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On December 3rd, 2017, the Canadian government officially put an end to the live-in caregiver program, an immigration stream under the Temporary Foreign Worker Program, allowing for Canadians to recruit foreign nationals to provide caregiving to seniors, people with disabilities, or children, with the opportunity to apply for permanent residence after two years.

The program has a history of obstacles: In order to apply for the program, families had to pay a $1000 Labor Market Impact Assessment fee, which largely discouraged low-income families, the primary targets of this program, from applying. Moreover, the applicants’ status in Canada solely depended on their employer, which often led to terrible work conditions, subpar pay, and unpaid overtime work. Thus, the Canadian government clearly saw the need for improving the program.

This program was closed to new applicants in 2014, leaving thousands of caregivers that were part of the temporary portion of the LCP, but had not applied for permanent residence yet; this led to up to 6,000 permanent residence applications between 2014 and 2017, causing a roadblock to completely eliminating the program. The government finally chose to eliminate the program at the beginning of December, as it reached the end of processing of the pending applications, and is rethinking the formula for the program entirely, based on the 2017 budget.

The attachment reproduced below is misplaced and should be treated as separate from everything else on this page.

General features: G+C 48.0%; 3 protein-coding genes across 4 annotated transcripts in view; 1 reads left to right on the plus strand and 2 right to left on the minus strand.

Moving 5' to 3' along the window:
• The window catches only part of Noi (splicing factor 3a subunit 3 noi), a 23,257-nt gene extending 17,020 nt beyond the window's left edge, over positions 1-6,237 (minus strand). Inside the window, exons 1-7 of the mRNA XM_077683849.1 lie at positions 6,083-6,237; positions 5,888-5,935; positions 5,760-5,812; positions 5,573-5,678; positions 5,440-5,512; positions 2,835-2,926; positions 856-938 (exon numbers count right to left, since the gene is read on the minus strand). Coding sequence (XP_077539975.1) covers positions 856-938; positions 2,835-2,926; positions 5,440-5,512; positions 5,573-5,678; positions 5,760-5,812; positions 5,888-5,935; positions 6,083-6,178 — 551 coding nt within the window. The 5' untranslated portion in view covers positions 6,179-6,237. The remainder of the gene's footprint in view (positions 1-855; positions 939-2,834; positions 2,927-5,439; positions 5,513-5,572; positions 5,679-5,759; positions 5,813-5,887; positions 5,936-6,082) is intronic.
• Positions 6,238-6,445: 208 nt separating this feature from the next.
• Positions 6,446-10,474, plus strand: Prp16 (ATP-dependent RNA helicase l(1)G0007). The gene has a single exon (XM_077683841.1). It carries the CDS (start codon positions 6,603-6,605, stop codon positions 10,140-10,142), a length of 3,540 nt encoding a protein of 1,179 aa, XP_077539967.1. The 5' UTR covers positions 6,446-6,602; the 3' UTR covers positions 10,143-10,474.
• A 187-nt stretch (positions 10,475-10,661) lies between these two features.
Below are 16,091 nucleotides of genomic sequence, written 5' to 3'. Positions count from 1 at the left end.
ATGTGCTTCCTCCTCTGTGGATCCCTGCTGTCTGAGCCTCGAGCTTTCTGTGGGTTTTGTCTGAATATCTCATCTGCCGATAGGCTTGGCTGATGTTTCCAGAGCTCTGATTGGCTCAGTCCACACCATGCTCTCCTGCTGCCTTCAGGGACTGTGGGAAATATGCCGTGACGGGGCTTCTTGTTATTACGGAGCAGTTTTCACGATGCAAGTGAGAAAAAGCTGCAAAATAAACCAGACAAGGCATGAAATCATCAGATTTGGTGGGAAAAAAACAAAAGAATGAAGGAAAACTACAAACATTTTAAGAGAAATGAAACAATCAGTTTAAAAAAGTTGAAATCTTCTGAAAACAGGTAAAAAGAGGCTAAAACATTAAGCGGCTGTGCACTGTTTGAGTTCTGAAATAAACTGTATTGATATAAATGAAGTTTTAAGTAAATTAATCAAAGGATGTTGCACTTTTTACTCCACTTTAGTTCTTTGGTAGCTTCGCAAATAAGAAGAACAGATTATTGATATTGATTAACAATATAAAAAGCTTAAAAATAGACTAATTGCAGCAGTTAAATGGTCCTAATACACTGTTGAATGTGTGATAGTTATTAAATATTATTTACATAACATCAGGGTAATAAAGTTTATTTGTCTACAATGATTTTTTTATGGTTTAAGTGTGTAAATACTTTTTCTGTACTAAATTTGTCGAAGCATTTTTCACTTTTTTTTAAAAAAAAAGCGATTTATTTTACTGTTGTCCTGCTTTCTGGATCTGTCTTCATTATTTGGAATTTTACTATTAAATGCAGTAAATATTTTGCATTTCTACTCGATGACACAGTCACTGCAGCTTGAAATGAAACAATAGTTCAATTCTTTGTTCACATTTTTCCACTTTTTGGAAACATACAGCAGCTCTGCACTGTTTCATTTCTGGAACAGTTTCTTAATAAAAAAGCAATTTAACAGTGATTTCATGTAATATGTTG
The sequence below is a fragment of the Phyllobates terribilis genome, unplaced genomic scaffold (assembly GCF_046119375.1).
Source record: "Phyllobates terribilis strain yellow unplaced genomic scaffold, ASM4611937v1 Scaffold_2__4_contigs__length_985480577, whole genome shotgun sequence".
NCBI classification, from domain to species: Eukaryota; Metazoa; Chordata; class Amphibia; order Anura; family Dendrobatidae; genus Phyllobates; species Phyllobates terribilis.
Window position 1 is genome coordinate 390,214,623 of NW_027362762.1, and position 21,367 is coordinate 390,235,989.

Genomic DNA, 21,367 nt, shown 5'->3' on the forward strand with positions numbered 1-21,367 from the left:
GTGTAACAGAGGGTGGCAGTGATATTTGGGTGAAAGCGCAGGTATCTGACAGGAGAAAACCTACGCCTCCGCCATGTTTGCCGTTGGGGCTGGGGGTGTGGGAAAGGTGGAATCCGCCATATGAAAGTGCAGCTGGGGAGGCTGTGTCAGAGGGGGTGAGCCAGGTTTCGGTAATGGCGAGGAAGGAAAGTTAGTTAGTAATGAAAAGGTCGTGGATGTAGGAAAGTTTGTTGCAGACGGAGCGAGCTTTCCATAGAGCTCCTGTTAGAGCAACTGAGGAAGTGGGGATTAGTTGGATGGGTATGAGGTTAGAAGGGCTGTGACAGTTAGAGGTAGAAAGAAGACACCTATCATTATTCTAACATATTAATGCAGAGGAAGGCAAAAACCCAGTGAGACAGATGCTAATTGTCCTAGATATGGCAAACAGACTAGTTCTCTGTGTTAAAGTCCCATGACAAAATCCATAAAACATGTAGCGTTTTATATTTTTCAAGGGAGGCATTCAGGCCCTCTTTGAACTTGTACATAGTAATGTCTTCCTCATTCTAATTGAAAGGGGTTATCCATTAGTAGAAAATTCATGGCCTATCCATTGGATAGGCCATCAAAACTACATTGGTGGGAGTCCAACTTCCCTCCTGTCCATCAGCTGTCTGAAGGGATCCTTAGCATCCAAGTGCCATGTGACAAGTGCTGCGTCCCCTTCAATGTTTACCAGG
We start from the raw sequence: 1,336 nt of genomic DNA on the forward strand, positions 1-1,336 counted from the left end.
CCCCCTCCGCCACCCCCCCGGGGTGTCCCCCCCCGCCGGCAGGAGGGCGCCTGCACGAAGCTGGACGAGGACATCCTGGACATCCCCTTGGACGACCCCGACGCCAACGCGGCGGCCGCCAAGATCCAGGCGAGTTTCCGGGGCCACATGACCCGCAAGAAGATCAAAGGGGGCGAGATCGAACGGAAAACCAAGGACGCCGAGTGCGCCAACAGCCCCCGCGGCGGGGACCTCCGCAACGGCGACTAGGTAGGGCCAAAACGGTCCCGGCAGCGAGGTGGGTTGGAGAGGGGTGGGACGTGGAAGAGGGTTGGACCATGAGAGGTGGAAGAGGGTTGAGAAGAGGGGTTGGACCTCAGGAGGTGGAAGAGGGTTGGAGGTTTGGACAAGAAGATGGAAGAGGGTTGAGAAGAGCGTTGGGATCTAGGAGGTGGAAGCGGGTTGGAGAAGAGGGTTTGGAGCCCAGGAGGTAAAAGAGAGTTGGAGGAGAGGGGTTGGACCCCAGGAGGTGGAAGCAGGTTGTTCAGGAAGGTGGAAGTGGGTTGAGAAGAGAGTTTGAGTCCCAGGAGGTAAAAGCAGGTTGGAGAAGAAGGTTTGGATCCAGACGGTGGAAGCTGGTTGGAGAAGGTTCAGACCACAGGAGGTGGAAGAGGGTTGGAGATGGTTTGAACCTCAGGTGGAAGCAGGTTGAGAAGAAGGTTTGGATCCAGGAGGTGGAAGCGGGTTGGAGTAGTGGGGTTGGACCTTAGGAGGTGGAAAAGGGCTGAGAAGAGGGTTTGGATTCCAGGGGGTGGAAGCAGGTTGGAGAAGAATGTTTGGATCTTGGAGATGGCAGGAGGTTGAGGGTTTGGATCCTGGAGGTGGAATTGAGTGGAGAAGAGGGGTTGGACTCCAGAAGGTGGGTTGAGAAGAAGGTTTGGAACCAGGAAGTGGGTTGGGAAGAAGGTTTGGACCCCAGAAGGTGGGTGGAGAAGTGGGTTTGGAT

Other paths are still open to families wishing to hire caregivers, but the live-in requirement has been lifted, while the government strongly stresses the possibility of hiring a Canadian citizen or permanent resident. In terms of other caregivers, the Canadian government opened two streams in 2014, in an attempt to temporarily replace the live-in caregiver program: the Caring for Children Program, and the Caring for People with High Medical Needs Program. Thus, although the live-in caregiver stream has currently been halted, families are still able to reunite families through other paths, awaiting the reimagined live-in caregiver program.

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